Alienation is widespread in our politics for several reasons. One of the most important, which is never mentioned in the mainstream debate, is that idealism continues, from the past, to be based on the ideas of the order left (OL) alone. It is an idealism of a collective justice defined, mandated, and enforced by legal rights — recalling Rousseau’s famous statement about ‘forcing men to be free’. OL idealism is especially tied to helping ‘underdogs’, with an objectified, mechanistic view of equality.
Politically-correct language, implemented privately beyond government action, plays an important role in OL idealism by mandating avoidance of obvious inequalities by pretending they don’t exist. Thus, short people become ‘vertically challenged’, and the ‘handicapped’ are ‘physically challenged’. The dark side of this, of course, is that ‘public acceptance’ often appears (or is understood) as private rejection, which can be an especially wounding form of inequality. One form of this is condescension: avoiding criticism of blacks (for example) for behaviors that would draw strong criticism if undertaken by whites. The (African-American) civil rights leader Bayard Rustin highlighted how real equality has an important subjective component when he noted that the first time a white treated him as a real equal was when the socialist ikon Norman Thomas told him an idea he proposed was nonsense.
Although the OL view is commonly said to reflect an optimistic view of human nature, it seems to us profoundly pessimistic—hence, the need for compulsion. The optimistic view is to arrange institutions to engage people in common purposes — engaging them across the lines of race, ethnicity, religion, gender and other forms of difference — and trusting them to see through these marginal marks of social difference to deeper, shared values.
Some people say that our four-quadrant, integrated vision is a call to high idealism, a call to our ‘highest selves’. While this is true in an important sense, we prefer to emphasize the empirical point that when people — even those marked by supposedly significant differences — become personally engaged, everyone will do these things, as spiritual beings, naturally. Acting in obedience to, and in congruence with, one’s ‘highest self’ is normally thought unusual and difficult, but when personal engagement is seen to overcome the challenges of differences naturally, one then understands it need not be either unusual or difficult. The key is to combine leadership and institutional structures that connect people (empowering them, acting together, to make change). The example of Educate Girls Globally, which follows, illustrates the point.
Educate Girls Globally (EGG) is a civil society organization founded in 1999 to promote education for girls in traditional and tribal societies by partnering with governments to reform government schools. EGG’s theory of government school failure is the absence of ‘stakes’ or ‘ownership’ by all major, natural stakeholders in the schools — parents, teachers, community representatives, children (girls), and even government officials. EGG hypothesized that it could facilitate the empowerment of even the most impoverished, traditional stakeholders to become active participants in promoting change by creating spaces for them to create visions and plan for a common future, reflecting what they value (even if it conflicted with ‘experts’ from outside) and then begin to implement projects to fulfill their visions, including school reform benefiting girls.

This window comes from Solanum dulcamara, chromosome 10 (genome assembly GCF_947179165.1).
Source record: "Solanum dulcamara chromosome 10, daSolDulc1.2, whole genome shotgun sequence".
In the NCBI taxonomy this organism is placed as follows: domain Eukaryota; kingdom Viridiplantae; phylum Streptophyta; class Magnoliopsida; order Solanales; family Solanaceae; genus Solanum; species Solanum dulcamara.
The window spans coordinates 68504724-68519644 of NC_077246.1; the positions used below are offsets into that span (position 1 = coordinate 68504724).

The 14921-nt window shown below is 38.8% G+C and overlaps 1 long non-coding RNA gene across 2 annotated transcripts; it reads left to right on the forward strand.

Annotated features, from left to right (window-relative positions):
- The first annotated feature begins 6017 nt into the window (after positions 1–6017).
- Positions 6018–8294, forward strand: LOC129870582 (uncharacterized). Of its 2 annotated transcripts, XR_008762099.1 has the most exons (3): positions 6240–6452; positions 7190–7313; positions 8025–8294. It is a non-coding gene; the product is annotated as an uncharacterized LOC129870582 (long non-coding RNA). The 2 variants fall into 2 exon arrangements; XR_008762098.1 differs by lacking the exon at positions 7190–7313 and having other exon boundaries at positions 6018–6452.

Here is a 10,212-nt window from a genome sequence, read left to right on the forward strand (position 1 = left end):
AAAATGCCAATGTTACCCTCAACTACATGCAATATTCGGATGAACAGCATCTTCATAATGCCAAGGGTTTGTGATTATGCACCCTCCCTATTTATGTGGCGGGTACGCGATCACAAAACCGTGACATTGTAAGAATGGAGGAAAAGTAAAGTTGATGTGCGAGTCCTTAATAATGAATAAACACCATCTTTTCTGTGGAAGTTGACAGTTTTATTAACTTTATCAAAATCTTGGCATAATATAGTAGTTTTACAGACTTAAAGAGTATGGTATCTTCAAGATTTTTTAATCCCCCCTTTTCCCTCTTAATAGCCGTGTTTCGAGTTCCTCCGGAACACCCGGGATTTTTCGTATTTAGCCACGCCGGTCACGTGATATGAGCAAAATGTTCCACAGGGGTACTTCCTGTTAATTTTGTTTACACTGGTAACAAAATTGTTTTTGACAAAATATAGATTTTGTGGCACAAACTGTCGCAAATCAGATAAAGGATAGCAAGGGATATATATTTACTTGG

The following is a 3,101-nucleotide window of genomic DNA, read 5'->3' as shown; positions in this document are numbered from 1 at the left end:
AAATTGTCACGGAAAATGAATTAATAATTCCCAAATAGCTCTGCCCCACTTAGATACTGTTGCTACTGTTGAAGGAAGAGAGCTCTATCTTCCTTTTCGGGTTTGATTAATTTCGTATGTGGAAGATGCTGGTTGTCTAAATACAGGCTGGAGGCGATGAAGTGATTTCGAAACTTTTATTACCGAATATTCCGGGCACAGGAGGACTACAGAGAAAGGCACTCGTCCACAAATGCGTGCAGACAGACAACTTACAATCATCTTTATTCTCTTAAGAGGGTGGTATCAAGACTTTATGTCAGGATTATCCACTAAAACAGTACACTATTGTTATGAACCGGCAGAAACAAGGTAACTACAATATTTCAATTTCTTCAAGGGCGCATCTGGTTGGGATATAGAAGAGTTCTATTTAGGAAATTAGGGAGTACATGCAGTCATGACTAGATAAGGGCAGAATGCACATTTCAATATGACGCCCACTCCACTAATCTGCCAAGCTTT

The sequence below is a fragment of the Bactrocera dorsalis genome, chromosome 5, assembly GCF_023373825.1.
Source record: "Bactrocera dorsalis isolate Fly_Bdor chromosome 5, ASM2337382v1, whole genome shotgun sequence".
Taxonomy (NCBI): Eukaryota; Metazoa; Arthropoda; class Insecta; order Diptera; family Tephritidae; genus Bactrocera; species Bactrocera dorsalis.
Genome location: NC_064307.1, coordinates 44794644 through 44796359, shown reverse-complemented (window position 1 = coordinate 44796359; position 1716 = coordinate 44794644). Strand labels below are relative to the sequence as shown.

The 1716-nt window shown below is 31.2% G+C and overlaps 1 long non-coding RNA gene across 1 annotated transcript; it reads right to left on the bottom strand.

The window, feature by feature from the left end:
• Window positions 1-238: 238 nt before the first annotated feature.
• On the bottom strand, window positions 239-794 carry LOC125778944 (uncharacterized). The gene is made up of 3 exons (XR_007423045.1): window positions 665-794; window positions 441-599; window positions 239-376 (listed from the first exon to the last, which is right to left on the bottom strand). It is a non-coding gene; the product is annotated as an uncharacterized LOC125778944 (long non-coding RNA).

The model rejects the OL belief that the poor are oppressed victims who can do nothing for themselves, who can only be saved by revolutionary change from the top. The focus on the ‘poorest of the poor’ represents the OL quadrant. But it also represents the FR by seeing the poor as potential entrepreneurs who can play powerful roles in promoting change. Empowerment through stakeholding and ownership is the key to release this entrepreneurial energy.
As an international civil society organization (CSO), EGG plays an essential role in this empowerment process, but the most important role is played by indigenous CSOs, especially ‘Girls’ Parliaments’, which showcase girls as leaders promoting empowerment. (See www.educategirls.org.) These activities, strengthening local communities, reflect the OR values. And the FL quadrant appears in the overall commitment to equality and justice by engaging people with the deepest differences in tribal cultures — young girls and older men — to come together and work for change.
A question always hung over EGG’s experiment on whether EGG could transfer its model to government bureaucrats, who would start to manage the program, with the eventual objective of expanding the program throughout the state or jurisdiction (in the north Indian state of Uttarakhand, where EGG’s principal projects are located in upper-primary and secondary schools, this would mean expanding to about 5,000 schools serving about 1.2 million children). Recent evidence (September 2016) indicates that transfer is proceeding seamlessly and organically. EGG officials working on the ground doubt EGG could stop the process even if they wanted to. This experience represents essential evidence regarding the power of the four-quadrant model, which will work both inside and outside the government.